Workers can sometimes experience harassment from third parties such as clients or visitors, and it is the employer’s duty to protect their employees in such cases. Failure to take reasonable steps to deal with third-party harassment can leave employers open to tribunal claims.
Therefore the government, in a somewhat controversial move has repealed sections 40(2) and (4) of the Equality Act 2010, which ends the employer being liable for harassment of an employee by a third party, such as a customer, supplier or visitor.
Protection from third-party harassment was enshrined in law by the 2010 Act, where the liability was limited to where the employer knew that the employee had been subjected to such conduct on two prior occasions and failed to take reasonably practical steps to prevent the harassment.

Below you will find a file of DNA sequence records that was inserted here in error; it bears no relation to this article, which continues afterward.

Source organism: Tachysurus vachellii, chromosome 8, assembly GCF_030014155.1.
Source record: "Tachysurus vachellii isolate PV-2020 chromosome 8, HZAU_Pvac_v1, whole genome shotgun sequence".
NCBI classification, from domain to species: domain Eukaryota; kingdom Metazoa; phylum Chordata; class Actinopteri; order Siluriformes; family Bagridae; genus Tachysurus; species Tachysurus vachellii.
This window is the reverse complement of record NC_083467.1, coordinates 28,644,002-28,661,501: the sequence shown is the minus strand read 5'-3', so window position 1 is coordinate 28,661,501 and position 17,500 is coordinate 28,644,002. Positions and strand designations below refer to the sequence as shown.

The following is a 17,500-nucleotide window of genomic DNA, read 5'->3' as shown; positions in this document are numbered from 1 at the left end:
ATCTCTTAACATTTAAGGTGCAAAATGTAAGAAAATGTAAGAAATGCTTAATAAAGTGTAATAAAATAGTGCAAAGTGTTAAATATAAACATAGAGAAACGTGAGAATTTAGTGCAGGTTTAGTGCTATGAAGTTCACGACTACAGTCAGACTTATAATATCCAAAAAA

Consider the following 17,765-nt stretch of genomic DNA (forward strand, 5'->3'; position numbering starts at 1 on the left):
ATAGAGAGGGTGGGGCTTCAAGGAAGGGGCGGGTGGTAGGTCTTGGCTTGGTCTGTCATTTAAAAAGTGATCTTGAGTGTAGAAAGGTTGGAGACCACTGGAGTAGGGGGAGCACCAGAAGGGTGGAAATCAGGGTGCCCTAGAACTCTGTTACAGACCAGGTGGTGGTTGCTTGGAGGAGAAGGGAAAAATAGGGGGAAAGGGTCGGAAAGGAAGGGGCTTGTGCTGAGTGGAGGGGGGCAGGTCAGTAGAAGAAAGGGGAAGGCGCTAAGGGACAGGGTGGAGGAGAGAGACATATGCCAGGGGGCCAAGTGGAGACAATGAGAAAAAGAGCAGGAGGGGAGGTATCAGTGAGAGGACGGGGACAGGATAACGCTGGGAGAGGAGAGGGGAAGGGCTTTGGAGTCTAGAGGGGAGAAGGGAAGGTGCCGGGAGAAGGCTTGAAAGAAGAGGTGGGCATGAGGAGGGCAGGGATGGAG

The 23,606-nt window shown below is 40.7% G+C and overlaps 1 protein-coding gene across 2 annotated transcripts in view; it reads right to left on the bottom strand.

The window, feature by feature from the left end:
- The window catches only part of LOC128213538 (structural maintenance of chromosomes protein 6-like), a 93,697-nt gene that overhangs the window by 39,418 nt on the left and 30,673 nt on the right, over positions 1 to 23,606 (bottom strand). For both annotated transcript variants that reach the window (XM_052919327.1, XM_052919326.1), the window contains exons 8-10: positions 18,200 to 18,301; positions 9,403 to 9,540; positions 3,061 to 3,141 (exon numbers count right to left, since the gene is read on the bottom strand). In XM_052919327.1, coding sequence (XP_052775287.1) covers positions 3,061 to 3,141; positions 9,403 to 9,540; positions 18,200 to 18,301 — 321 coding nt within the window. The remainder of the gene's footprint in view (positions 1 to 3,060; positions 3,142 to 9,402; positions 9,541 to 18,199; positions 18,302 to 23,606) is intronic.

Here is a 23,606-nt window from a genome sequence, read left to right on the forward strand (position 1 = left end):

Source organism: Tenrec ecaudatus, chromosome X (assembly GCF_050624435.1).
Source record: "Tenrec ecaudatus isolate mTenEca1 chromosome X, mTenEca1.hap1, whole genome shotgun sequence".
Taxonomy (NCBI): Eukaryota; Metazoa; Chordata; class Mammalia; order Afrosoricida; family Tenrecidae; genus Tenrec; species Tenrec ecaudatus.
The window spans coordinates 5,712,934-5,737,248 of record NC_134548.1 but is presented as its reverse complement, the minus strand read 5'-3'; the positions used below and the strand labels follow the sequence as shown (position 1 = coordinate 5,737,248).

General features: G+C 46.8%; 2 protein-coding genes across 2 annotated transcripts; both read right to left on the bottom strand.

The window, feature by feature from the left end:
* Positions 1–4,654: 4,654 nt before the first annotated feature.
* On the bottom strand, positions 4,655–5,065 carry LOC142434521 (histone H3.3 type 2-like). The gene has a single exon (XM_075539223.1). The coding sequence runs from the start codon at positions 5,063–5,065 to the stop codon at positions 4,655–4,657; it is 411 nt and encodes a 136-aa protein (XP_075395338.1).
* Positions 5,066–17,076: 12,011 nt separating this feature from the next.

It is thought that this repeal was part of the government’s aim to simplify and limit the regulation.
It is also thought that no more than a handful of claims have been made for third party harassment since 2010 and therefore the repeal was clearly a symbolic act rather than aiming at preventing the threat of any real litigation.
Nevertheless the above repeal came into effect on 1 October 2013, with the memorably named Enterprise and Regulatory Reform Act 2013 (Commencement No.3, Transitional Provisions and Savings) Order 2013.
Although theoretically the removal of the employer’s liability may reduce the risk of claims but the question is will it actually help our economy?